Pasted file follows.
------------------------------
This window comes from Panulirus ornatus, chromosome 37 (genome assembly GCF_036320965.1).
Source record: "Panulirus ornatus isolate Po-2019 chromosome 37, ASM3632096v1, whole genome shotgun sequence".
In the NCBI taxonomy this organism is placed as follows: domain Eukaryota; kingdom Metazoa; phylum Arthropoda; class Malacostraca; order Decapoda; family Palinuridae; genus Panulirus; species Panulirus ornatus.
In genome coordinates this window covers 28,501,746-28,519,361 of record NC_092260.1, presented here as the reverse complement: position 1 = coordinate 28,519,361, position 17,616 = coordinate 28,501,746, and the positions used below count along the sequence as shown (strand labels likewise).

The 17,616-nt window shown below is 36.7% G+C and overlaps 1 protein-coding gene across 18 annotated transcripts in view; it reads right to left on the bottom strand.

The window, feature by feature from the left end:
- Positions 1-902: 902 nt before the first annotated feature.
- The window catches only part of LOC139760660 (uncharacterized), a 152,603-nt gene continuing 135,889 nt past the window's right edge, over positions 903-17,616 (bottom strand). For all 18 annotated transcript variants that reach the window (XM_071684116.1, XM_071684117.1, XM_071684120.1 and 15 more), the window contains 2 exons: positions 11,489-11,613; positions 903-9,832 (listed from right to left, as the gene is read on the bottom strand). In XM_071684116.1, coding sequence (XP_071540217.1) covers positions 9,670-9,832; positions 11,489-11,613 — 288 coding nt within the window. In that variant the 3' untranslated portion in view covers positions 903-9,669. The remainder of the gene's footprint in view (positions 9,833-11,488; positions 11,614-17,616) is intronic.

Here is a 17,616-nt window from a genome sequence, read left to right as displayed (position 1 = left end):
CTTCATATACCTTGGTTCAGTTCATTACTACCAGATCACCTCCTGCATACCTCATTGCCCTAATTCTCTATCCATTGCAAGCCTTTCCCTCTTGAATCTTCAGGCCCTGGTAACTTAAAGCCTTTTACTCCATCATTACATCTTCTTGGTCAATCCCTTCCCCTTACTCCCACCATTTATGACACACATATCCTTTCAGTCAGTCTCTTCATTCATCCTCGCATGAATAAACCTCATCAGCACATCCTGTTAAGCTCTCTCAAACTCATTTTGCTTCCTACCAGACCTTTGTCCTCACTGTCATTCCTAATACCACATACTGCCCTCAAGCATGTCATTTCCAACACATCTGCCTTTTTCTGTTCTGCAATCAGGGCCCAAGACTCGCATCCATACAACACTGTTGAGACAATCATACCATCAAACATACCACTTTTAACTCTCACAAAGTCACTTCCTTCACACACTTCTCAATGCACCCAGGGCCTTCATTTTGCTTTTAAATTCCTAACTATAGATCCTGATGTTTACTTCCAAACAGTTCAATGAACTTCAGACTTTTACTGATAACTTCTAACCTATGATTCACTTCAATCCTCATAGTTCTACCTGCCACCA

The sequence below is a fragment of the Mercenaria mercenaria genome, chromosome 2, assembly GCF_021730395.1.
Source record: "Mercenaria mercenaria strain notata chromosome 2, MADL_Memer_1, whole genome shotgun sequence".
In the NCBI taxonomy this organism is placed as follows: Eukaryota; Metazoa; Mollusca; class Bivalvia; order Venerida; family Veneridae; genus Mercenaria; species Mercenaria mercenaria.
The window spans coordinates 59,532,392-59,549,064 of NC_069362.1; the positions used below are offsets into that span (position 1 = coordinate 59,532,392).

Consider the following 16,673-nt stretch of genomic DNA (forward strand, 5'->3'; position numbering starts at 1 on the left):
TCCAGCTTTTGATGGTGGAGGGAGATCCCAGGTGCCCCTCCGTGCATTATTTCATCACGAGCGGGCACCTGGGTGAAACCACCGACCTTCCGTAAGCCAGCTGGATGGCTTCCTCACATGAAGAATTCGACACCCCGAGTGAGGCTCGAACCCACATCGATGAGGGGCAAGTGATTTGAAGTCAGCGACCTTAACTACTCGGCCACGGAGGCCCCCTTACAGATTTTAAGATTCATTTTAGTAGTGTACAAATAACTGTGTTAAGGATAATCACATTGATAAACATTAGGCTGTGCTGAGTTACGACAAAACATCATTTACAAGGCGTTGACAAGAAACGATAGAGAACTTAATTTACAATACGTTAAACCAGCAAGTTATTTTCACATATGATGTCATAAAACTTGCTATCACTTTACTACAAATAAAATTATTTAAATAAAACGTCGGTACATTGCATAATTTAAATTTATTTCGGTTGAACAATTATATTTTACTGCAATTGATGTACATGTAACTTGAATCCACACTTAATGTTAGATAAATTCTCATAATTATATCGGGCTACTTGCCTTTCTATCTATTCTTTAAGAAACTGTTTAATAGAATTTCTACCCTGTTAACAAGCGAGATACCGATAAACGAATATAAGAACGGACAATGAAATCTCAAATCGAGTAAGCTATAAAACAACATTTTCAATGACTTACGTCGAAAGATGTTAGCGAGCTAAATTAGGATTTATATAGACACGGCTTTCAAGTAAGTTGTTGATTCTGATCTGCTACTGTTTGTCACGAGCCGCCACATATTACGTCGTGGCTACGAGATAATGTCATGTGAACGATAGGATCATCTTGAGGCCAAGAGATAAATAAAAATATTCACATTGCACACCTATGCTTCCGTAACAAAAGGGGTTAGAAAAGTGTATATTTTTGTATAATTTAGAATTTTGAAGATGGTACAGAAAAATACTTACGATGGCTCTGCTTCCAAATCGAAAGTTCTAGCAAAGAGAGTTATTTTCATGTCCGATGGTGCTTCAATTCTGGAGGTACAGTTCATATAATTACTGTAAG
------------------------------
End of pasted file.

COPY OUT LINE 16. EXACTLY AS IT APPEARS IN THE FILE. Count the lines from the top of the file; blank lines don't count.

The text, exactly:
TCCAGCTTTTGATGGTGGAGGGAGATCCCAGGTGCCCCTCCGTGCATTATTTCATCACGAGCGGGCACCTGGGTGAAACCACCGACCTTCCGTAAGCCAGCTGGATGGCTTCCTCACATGAAGAATTCGACACCCCGAGTGAGGCTCGAACCCACATCGATGAGGGGCAAGTGATTTGAAGTCAGCGACCTTAACTACTCGGCCACGGAGGCCCCCTTACAGATTTTAAGATTCATTTTAGTAGTGTACAAATAACTGTGTTAAGGATAATCACATTGATAAACATTAGGCTGTGCTGAGTTACGACAAAACATCATTTACAAGGCGTTGACAAGAAACGATAGAGAACTTAATTTACAATACGTTAAACCAGCAAGTTATTTTCACATATGATGTCATAAAACTTGCTATCACTTTACTACAAATAAAATTATTTAAATAAAACGTCGGTACATTGCATAATTTAAATTTATTTCGGTTGAACAATTATATTTTACTGCAATTGATGTACATGTAACTTGAATCCACACTTAATGTTAGATAAATTCTCATAATTATATCGGGCTACTTGCCTTTCTATCTATTCTTTAAGAAACTGTTTAATAGAATTTCTACCCTGTTAACAAGCGAGATACCGATAAACGAATATAAGAACGGACAATGAAATCTCAAATCGAGTAAGCTATAAAACAACATTTTCAATGACTTACGTCGAAAGATGTTAGCGAGCTAAATTAGGATTTATATAGACACGGCTTTCAAGTAAGTTGTTGATTCTGATCTGCTACTGTTTGTCACGAGCCGCCACATATTACGTCGTGGCTACGAGATAATGTCATGTGAACGATAGGATCATCTTGAGGCCAAGAGATAAATAAAAATATTCACATTGCACACCTATGCTTCCGTAACAAAAGGGGTTAGAAAAGTGTATATTTTTGTATAATTTAGAATTTTGAAGATGGTACAGAAAAATACTTACGATGGCTCTGCTTCCAAATCGAAAGTTCTAGCAAAGAGAGTTATTTTCATGTCCGATGGTGCTTCAATTCTGGAGGTACAGTTCATATAATTACTGTAAG